You may know it as a tank slapper or a shimmy or a weave, but in Harley circles it’s affectionately known as the death wobble. Yes, it sounds like a dance move popularized by a metal band, but the “Harley Death Wobble” is actually a well-documented issue with the Road King, Electra Glide and now defunct Dyna model lines. Now, a North Carolina man has filed a federal suit against the Motor Company, citing the "Harley-Davidson wobble” as the cause of a motorcycle crash that left him severely injured.
In the suit, William “Alex” Rouse claimed that the death wobble is due to a chronic design flaw among the bar and shield’s lineup. Rouse experienced instability while mid-turn on his father’s 1999 Electra Glide Classic on April 2, 2018. As a result, he lost control, veered off the road, and was thrown from the Touring bike. Rouse reported that the wreck left him seriously injured and almost caused him to lose consciousness.
High-speed wobbles aren’t exclusive to Harley-Davidson motorcycles or the cruiser category as a whole, however. While different makes and models can experience instability due to speed, swingarm play, tire pressure, or uneven weight distribution, Harlistas seem to struggle with the problem more than any other motorcycle subcultures.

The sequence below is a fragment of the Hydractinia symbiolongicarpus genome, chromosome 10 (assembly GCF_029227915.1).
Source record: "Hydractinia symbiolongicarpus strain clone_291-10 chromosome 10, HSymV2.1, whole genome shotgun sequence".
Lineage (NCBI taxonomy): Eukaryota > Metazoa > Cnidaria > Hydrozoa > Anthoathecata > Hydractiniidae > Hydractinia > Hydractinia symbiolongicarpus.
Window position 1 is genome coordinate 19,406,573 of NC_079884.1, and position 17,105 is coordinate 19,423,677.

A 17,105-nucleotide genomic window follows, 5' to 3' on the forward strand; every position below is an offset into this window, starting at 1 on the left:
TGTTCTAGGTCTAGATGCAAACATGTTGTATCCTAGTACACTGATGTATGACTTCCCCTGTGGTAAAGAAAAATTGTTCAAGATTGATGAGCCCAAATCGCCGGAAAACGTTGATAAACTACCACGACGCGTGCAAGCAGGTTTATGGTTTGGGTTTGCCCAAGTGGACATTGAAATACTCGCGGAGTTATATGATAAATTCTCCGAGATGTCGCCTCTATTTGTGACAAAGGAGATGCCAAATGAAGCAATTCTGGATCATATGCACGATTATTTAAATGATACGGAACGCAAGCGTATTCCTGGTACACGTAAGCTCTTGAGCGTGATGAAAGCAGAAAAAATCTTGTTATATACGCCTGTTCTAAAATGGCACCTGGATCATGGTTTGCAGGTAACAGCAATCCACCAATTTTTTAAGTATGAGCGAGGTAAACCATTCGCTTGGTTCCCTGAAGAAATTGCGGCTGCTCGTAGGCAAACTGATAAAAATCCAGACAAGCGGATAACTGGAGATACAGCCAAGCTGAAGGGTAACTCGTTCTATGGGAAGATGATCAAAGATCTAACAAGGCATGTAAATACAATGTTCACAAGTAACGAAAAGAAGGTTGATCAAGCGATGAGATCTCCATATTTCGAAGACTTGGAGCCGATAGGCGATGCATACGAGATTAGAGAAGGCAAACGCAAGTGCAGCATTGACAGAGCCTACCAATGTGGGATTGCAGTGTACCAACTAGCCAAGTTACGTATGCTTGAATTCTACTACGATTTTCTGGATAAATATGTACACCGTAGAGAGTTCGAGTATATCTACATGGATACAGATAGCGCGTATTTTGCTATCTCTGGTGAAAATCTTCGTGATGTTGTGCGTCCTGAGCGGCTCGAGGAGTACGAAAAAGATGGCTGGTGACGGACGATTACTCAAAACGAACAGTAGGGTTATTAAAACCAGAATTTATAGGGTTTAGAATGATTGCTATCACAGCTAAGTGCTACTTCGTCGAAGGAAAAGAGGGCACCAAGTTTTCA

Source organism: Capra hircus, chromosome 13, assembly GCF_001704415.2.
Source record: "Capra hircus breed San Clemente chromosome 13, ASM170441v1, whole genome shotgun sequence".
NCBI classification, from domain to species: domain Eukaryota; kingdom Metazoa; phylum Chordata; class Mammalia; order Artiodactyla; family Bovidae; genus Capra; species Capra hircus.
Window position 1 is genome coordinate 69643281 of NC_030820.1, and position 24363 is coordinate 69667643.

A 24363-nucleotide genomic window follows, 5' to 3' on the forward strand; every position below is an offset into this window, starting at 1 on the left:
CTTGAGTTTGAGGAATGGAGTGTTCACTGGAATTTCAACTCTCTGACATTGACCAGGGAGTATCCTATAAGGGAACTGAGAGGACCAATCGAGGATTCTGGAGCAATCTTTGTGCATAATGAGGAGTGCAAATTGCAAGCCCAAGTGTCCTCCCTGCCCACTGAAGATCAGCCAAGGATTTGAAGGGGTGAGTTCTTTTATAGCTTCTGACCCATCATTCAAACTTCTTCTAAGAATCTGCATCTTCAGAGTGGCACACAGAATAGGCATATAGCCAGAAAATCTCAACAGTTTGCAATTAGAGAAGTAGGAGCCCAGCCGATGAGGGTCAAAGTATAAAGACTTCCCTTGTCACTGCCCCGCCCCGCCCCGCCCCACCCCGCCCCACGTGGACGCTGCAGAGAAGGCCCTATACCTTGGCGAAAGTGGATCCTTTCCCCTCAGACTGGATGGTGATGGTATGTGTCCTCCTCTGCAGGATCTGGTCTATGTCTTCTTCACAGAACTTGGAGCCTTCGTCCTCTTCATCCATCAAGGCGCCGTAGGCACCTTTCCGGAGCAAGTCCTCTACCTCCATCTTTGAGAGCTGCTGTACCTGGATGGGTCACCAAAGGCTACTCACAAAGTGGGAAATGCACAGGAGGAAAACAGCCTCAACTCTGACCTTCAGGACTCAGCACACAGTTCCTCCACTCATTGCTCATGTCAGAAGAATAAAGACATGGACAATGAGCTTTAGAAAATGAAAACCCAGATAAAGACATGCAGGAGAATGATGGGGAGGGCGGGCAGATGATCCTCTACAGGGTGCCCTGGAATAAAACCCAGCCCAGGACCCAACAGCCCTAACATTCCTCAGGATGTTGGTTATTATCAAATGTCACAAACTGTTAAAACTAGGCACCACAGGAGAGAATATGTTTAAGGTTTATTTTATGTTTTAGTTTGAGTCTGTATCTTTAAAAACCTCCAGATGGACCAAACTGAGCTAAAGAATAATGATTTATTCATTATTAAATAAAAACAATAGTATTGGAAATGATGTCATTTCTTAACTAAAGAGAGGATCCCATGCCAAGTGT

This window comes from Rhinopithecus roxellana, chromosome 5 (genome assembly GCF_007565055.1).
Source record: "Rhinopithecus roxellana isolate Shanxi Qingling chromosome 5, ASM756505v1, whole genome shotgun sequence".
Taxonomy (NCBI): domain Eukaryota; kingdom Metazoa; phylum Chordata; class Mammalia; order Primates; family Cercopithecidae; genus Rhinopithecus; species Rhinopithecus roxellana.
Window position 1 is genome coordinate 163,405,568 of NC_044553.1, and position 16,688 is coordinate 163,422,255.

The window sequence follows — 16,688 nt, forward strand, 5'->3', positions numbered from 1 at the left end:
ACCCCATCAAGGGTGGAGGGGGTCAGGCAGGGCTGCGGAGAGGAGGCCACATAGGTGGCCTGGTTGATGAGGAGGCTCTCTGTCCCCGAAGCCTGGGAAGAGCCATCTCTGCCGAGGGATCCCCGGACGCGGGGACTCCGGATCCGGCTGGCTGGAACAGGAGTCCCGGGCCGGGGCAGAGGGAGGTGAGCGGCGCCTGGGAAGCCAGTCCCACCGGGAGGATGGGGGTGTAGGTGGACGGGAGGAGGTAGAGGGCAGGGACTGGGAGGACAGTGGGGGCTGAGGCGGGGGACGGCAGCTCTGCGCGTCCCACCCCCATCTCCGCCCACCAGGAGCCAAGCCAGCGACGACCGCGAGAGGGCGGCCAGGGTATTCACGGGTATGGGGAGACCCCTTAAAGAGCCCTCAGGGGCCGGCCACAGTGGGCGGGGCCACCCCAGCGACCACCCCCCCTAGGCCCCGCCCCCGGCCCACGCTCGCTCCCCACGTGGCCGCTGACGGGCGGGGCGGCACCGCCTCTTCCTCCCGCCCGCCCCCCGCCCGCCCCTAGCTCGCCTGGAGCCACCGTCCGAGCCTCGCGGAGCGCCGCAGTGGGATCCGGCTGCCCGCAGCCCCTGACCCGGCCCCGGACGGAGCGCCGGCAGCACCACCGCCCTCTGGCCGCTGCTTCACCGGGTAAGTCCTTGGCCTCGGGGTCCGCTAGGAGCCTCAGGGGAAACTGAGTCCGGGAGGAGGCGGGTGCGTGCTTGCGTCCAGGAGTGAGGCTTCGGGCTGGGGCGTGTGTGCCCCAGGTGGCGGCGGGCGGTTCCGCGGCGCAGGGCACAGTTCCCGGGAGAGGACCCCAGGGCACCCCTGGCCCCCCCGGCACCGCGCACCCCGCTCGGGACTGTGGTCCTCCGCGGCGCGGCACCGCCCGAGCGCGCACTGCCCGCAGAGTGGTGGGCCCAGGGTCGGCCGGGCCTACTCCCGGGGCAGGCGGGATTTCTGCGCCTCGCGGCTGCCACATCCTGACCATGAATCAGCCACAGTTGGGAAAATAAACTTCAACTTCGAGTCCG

As a consequence of the real or perceived “Harley Death Wobble”, aftermarket suppliers have seized the opportunity to offer fork braces, swing arm anchors, steering dampers, steering column stabilizers, and engine mounts to remedy the situation proactively. While these stabilizer kits may (or may not) address the issue, Harley-Davidson contends that the problem is worsened by certain aftermarket parts and suggests people follow the owner's manual.
This catch 22 leaves many hog owners debating whether they should take matters into their own hands and risk losing a case to the Motor Company (in the event of a crash) or risk crashing as a whole. Everyone knows that Harlistas love to customize their rides, and with such broad guidelines, Harley may be able to fight claims in most instances. For Rouse, we’ll have to see if his father’s Electra Glide Classic was modified in a significant manner and how that impacts the defense’s arguments.
“This type of motorcycle is known to have a propensity to develop a ‘wobble’ or a ‘weave’ at normal speeds,” Rouse stated in the complaint.
Rouse hasn’t specified the financial damages he is seeking and Harley-Davidson hasn’t publicly commented on the suit. Regardless of the outcome, make sure you ride within your limits and refer to your owner’s manual for your own physical (and legal) protection.